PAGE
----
Wednesday, July 18, 2018

Nelson Mandela Centenary : Be the Legacy : resources for teachers

Nelson Mandela Centenary 2018
Be the Legacy

It matters not how strait the gate, 
      How charged with punishments the scroll, 
I am the master of my fate, 
      I am the captain of my soul. 

William Ernest Henley, Invictus

Nelson Mandela International Day 2018 marks 100 years since the birth of Nelson Mandela (18 July 1918). The Centenary is an occasion to reflect on his life and legacy, and to follow his call to “make of the world a better place.” 

Nelson Rolihlahla Mandela

The Nelson Mandela Foundation is dedicating this year's Mandela Day to Action Against Poverty, honouring Nelson Mandela's leadership and devotion to fighting poverty and promoting social justice for all.

"Overcoming poverty is not a gesture of charity. It's an act of justice."

Nelson Mandela

Nelson Mandela devoted his life to the service of humanity - as a human rights lawyer, a prisoner of conscience, an international peacemaker and the first democratically elected president of a free South Africa.


“I have cherished the ideal of a democratic and free society in which all persons live together in harmony and with equal opportunities. It is an ideal which I hope to live for and to achieve."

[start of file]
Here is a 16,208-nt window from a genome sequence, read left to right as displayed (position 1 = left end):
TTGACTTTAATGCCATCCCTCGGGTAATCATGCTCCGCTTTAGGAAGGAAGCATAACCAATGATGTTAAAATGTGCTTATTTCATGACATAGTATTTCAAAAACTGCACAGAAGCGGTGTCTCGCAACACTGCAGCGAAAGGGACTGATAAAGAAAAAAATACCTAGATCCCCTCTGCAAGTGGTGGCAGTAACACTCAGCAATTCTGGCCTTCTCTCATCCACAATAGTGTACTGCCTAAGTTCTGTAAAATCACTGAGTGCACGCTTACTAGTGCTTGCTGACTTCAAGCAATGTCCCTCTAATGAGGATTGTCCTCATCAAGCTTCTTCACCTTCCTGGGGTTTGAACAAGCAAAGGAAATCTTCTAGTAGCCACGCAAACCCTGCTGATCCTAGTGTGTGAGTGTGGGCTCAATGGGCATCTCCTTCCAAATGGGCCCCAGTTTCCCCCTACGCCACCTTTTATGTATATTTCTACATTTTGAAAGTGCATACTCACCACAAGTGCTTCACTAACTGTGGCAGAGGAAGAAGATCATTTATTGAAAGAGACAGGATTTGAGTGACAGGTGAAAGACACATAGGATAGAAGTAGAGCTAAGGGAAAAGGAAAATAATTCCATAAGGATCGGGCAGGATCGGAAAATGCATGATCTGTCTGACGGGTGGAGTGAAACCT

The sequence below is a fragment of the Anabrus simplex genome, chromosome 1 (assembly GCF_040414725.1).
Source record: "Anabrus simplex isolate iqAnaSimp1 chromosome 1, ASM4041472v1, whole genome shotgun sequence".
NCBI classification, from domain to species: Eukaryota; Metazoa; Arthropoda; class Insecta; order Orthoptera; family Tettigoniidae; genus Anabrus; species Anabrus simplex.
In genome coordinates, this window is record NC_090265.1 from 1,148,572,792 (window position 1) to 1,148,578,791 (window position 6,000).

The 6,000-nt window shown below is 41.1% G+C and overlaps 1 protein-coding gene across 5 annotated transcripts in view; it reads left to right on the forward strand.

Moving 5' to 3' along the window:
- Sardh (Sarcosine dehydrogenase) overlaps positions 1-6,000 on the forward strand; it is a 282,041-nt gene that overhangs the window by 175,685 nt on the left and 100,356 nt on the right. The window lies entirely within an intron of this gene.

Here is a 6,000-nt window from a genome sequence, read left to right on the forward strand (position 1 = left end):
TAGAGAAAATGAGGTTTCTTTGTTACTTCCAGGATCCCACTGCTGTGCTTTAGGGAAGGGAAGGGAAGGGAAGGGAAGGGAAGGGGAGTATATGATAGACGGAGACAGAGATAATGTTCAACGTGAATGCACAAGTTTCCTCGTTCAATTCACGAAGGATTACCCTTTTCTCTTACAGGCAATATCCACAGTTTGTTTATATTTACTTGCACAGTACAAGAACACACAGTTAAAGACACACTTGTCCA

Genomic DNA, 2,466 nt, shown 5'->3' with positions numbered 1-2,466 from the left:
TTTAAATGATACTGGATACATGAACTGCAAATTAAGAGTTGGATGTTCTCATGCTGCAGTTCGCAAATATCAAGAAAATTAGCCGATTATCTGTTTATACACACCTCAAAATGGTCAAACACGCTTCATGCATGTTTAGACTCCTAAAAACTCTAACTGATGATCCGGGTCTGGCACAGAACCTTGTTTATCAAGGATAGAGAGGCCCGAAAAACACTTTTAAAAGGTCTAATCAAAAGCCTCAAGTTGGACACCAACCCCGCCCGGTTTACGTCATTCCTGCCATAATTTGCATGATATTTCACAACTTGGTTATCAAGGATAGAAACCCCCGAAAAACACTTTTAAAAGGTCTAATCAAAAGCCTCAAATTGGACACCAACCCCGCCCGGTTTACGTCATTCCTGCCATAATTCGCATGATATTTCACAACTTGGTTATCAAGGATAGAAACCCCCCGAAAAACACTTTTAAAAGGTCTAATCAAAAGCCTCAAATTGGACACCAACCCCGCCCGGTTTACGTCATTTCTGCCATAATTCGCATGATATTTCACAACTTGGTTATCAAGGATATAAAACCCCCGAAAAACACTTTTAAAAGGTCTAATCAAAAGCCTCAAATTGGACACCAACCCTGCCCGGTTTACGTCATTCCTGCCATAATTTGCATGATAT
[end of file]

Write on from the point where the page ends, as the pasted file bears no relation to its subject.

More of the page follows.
Nelson Mandela

Literacy is one of Mandela's legacy. Literacy is the most important skill for an individual to acquire and develop. An empowerment tool that gives access to further education and new opportunities. And digital skills or digital literacy complete the education in our days, absolutely necessary in the XXI century jobs.
Students in Europe and some other continents are enjoying summer holidays. But Nelson Mandela Centenary can be include into school curriculum new back-to-school, in August or September.

There, teachers will invite students to take action and inspiring to Be the Legacy by celebrating a "Mandela Day at school, a Freedom racing or a Freedom Rugby match. Why not?

Include all the activities into a cross-curricular Civics projet.

credits: Elyx Yak

The official websites UN and Nelson Mandela Foundation have different  resources for teachers and educators.

On Nelson Mandela Foundation :

UN Mandela day:

Teachers must doo a pre-selection of all those resources preparing their lessons to the new back-to-school.

Level:  All levela 

The resources and activities will depend from the level educators are teaching.

Other resources: 

Film Invictus (2009) 

Invictus by Clint Eastwood based on the book by John Carlin

Clint Eastwood, 2009


Nelson Mandela, in his first term as the South African President, initiates a unique venture to unite the apartheid-torn land: enlist the national rugby team on a mission to win the 1995 Rugby World Cup.


Playing The Enemy
Nelson Mandela and The Game That Made a Nation
John Carlin